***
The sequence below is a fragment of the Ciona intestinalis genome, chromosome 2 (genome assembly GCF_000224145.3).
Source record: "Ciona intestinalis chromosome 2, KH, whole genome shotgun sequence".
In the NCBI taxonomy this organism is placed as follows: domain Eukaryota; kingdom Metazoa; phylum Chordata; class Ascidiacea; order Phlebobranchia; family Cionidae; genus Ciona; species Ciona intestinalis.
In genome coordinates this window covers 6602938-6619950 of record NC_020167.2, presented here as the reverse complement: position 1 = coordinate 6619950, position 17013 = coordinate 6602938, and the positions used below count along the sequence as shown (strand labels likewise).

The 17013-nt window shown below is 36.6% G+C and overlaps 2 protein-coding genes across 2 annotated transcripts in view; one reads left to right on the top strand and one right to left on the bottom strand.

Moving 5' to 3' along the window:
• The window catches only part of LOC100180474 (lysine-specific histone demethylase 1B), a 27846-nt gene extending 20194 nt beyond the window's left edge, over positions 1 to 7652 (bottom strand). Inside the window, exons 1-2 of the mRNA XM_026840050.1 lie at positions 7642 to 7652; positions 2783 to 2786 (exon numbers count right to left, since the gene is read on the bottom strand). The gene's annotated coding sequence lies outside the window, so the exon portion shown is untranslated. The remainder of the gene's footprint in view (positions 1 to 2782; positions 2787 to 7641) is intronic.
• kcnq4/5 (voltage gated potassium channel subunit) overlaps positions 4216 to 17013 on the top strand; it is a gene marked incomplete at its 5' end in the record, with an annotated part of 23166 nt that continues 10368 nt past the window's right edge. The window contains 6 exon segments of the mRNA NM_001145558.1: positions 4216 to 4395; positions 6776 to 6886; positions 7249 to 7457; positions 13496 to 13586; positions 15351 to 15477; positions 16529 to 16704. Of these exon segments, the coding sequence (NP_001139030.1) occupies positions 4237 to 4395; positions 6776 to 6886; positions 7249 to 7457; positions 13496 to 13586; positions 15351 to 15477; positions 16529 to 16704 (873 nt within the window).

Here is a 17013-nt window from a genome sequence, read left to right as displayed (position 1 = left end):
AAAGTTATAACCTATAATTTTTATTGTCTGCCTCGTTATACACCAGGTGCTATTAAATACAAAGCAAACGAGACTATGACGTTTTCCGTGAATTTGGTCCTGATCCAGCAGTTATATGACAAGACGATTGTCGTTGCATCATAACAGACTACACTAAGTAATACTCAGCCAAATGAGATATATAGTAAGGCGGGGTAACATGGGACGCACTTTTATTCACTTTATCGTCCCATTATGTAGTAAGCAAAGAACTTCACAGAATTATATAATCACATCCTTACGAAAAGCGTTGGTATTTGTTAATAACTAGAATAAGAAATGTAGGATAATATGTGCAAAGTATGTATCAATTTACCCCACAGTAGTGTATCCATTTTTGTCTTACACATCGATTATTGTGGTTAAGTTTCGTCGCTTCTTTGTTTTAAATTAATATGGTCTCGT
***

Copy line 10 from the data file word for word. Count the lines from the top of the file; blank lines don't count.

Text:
AAAGTTATAACCTATAATTTTTATTGTCTGCCTCGTTATACACCAGGTGCTATTAAATACAAAGCAAACGAGACTATGACGTTTTCCGTGAATTTGGTCCTGATCCAGCAGTTATATGACAAGACGATTGTCGTTGCATCATAACAGACTACACTAAGTAATACTCAGCCAAATGAGATATATAGTAAGGCGGGGTAACATGGGACGCACTTTTATTCACTTTATCGTCCCATTATGTAGTAAGCAAAGAACTTCACAGAATTATATAATCACATCCTTACGAAAAGCGTTGGTATTTGTTAATAACTAGAATAAGAAATGTAGGATAATATGTGCAAAGTATGTATCAATTTACCCCACAGTAGTGTATCCATTTTTGTCTTACACATCGATTATTGTGGTTAAGTTTCGTCGCTTCTTTGTTTTAAATTAATATGGTCTCGT